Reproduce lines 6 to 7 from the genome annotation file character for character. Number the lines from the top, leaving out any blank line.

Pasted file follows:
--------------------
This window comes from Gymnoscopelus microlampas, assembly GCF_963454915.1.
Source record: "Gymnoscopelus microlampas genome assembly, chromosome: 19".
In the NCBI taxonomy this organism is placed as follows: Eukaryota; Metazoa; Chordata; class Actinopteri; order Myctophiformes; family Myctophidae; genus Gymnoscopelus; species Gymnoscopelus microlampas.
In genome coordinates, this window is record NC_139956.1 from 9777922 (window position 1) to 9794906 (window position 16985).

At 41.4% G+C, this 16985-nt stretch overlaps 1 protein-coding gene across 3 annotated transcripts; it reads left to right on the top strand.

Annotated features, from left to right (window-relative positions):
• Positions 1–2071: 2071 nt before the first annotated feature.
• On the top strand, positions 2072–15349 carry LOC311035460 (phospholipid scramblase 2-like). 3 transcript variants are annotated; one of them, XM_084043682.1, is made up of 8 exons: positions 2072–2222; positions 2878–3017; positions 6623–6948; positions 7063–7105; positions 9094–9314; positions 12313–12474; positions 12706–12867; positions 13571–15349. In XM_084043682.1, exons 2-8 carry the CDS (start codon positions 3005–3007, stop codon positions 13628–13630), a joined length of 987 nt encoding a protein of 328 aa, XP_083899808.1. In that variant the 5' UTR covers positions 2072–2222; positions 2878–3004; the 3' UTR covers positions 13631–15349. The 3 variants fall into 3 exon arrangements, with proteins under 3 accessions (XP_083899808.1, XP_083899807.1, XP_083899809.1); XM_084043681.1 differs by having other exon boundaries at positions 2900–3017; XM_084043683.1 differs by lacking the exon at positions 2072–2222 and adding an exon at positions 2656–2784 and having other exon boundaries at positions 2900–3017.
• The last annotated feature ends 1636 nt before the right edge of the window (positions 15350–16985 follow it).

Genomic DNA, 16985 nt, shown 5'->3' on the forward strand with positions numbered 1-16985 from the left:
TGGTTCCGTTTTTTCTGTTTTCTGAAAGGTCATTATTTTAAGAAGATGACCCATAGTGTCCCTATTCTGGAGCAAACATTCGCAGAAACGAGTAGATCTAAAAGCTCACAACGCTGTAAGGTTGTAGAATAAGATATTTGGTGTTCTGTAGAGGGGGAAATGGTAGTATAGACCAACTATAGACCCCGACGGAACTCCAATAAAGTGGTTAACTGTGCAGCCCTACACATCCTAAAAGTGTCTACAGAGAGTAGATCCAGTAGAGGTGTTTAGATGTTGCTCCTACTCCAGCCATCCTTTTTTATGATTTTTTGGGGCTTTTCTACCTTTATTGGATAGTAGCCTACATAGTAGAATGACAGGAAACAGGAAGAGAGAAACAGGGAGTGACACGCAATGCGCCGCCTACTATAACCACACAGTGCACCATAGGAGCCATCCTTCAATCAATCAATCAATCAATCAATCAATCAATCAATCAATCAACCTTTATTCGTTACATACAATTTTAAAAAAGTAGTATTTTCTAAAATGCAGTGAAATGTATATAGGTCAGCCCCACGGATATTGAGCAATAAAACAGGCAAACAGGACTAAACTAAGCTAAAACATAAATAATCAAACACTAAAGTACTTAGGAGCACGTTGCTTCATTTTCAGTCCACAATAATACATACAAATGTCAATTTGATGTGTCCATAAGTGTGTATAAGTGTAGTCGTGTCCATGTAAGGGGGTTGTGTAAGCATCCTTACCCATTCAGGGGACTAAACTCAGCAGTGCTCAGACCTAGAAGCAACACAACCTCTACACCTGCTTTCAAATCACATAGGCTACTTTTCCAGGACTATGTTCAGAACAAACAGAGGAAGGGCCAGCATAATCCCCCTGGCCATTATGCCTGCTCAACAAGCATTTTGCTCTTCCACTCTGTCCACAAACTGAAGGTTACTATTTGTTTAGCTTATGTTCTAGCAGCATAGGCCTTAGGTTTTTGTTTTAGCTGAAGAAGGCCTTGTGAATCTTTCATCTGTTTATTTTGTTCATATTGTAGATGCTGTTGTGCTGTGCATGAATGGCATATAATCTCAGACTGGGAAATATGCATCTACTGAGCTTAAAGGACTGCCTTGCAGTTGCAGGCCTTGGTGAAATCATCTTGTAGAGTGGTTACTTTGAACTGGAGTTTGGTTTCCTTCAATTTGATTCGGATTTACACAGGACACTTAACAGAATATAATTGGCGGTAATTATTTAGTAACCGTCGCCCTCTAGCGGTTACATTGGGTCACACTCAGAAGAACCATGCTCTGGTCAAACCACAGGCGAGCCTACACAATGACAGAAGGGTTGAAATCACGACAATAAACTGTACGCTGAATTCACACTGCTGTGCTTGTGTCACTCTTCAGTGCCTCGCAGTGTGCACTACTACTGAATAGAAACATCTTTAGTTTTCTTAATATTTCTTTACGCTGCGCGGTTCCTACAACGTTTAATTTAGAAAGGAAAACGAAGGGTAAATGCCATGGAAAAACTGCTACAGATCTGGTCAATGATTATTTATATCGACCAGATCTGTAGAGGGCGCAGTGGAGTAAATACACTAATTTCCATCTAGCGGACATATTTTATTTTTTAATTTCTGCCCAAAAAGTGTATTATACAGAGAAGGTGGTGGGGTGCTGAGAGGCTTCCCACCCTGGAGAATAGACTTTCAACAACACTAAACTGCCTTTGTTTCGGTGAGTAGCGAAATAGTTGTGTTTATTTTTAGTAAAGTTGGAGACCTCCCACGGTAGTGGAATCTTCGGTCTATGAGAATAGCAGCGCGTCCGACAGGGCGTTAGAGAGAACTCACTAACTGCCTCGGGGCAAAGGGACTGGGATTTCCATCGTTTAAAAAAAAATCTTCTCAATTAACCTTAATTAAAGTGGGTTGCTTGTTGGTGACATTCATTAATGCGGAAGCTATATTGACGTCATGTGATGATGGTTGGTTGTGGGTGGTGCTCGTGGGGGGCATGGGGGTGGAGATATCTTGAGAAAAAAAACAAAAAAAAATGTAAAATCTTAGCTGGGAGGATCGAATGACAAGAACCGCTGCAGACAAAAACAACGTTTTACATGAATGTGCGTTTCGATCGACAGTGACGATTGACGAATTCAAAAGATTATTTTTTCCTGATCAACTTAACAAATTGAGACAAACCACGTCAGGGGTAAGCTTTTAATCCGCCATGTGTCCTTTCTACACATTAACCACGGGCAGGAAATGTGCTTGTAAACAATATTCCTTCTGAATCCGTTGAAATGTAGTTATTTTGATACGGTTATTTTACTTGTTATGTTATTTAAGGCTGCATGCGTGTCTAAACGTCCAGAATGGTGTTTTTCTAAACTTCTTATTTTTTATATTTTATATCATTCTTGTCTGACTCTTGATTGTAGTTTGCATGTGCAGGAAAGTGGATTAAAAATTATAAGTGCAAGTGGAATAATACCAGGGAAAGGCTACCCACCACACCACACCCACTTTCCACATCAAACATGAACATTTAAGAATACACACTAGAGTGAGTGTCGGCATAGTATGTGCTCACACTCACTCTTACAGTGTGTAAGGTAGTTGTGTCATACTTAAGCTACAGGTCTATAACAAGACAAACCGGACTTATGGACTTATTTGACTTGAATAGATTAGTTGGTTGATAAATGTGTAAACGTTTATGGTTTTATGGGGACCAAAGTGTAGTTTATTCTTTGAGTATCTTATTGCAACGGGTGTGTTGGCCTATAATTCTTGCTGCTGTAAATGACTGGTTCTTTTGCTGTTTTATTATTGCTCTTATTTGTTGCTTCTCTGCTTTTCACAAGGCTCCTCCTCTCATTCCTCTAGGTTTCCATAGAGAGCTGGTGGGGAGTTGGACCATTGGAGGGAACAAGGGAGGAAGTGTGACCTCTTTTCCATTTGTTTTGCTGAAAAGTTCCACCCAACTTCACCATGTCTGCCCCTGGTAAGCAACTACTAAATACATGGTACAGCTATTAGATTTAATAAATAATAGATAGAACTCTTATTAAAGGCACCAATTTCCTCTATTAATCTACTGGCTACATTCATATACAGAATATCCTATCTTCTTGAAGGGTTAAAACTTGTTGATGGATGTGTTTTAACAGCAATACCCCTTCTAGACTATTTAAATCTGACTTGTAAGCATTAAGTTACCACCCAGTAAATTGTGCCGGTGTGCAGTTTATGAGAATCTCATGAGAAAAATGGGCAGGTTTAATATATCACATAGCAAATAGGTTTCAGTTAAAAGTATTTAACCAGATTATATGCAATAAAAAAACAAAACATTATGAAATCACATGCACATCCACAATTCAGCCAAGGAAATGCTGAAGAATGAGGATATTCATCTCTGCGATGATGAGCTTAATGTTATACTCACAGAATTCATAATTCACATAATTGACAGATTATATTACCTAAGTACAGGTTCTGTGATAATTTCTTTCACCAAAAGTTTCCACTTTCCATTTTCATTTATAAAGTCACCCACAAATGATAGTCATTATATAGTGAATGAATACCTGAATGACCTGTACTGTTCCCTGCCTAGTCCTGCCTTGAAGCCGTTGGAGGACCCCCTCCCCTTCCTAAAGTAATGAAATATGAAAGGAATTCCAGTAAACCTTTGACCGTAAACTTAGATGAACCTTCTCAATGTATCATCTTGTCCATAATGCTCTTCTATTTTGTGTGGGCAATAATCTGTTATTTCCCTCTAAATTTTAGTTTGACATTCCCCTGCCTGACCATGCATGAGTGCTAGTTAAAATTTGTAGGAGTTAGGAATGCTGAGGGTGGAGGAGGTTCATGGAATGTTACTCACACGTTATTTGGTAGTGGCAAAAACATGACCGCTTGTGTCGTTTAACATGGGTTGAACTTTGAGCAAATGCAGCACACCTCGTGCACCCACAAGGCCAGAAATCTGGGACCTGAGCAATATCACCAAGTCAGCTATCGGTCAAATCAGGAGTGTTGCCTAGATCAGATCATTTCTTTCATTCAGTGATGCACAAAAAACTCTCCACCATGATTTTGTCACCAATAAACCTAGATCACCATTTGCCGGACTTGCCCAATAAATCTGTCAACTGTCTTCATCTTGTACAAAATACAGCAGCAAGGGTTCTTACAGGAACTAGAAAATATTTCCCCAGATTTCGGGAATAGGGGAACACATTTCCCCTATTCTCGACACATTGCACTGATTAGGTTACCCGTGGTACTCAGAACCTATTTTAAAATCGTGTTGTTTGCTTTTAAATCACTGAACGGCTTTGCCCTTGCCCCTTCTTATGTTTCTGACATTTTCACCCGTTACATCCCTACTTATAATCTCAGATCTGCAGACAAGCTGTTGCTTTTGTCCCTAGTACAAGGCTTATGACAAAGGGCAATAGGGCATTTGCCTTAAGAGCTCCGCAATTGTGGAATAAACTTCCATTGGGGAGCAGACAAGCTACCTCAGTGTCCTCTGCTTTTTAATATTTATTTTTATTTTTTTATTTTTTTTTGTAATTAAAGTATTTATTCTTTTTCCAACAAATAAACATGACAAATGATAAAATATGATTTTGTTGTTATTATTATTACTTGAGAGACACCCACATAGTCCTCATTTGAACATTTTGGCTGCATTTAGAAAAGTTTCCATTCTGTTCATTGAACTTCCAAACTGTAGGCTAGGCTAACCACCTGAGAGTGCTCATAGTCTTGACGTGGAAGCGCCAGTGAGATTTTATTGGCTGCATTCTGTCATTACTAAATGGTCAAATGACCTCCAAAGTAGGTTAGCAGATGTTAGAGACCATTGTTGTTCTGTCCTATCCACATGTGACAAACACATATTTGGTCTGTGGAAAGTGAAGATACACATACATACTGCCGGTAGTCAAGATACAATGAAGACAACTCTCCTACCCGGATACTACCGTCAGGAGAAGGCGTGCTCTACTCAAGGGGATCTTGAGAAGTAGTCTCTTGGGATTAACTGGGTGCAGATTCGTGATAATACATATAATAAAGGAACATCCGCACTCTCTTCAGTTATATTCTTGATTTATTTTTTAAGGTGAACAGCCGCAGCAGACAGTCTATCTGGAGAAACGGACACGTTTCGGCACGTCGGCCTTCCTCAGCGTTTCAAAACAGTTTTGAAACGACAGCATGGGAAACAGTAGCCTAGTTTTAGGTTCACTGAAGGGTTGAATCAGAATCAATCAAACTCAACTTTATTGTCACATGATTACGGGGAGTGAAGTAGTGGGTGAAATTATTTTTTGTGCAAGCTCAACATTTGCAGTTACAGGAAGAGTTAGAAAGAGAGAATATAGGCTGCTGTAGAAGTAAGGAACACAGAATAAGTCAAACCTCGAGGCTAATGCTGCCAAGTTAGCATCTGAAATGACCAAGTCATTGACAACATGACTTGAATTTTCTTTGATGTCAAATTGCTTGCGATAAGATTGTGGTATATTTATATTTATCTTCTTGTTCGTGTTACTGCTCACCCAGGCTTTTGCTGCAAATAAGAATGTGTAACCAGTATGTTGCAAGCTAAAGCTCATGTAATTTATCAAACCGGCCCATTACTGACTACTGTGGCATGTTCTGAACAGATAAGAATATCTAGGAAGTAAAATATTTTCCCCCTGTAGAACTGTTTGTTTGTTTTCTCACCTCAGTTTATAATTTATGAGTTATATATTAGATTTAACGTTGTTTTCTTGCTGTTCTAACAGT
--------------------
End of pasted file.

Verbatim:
Annotated features, from left to right (window-relative positions):
• Positions 1–2071: 2071 nt before the first annotated feature.